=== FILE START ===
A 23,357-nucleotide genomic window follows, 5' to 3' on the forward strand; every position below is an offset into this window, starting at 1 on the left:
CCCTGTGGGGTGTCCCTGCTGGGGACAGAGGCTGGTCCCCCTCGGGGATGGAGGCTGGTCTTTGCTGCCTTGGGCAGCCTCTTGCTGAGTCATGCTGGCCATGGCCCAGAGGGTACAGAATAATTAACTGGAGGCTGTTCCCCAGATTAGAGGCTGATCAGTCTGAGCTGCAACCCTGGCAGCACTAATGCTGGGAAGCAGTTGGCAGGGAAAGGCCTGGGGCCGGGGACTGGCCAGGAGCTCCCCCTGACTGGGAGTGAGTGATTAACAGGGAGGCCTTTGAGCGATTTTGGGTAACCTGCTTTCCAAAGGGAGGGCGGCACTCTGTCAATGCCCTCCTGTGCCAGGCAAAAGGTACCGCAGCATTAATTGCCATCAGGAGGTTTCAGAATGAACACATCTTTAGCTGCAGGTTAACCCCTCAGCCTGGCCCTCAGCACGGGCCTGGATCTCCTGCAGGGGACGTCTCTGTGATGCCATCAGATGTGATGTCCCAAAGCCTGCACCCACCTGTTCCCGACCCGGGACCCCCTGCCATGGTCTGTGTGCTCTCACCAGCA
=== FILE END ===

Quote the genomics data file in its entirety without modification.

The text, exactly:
A 23,357-nucleotide genomic window follows, 5' to 3' on the forward strand; every position below is an offset into this window, starting at 1 on the left:
CCCTGTGGGGTGTCCCTGCTGGGGACAGAGGCTGGTCCCCCTCGGGGATGGAGGCTGGTCTTTGCTGCCTTGGGCAGCCTCTTGCTGAGTCATGCTGGCCATGGCCCAGAGGGTACAGAATAATTAACTGGAGGCTGTTCCCCAGATTAGAGGCTGATCAGTCTGAGCTGCAACCCTGGCAGCACTAATGCTGGGAAGCAGTTGGCAGGGAAAGGCCTGGGGCCGGGGACTGGCCAGGAGCTCCCCCTGACTGGGAGTGAGTGATTAACAGGGAGGCCTTTGAGCGATTTTGGGTAACCTGCTTTCCAAAGGGAGGGCGGCACTCTGTCAATGCCCTCCTGTGCCAGGCAAAAGGTACCGCAGCATTAATTGCCATCAGGAGGTTTCAGAATGAACACATCTTTAGCTGCAGGTTAACCCCTCAGCCTGGCCCTCAGCACGGGCCTGGATCTCCTGCAGGGGACGTCTCTGTGATGCCATCAGATGTGATGTCCCAAAGCCTGCACCCACCTGTTCCCGACCCGGGACCCCCTGCCATGGTCTGTGTGCTCTCACCAGCA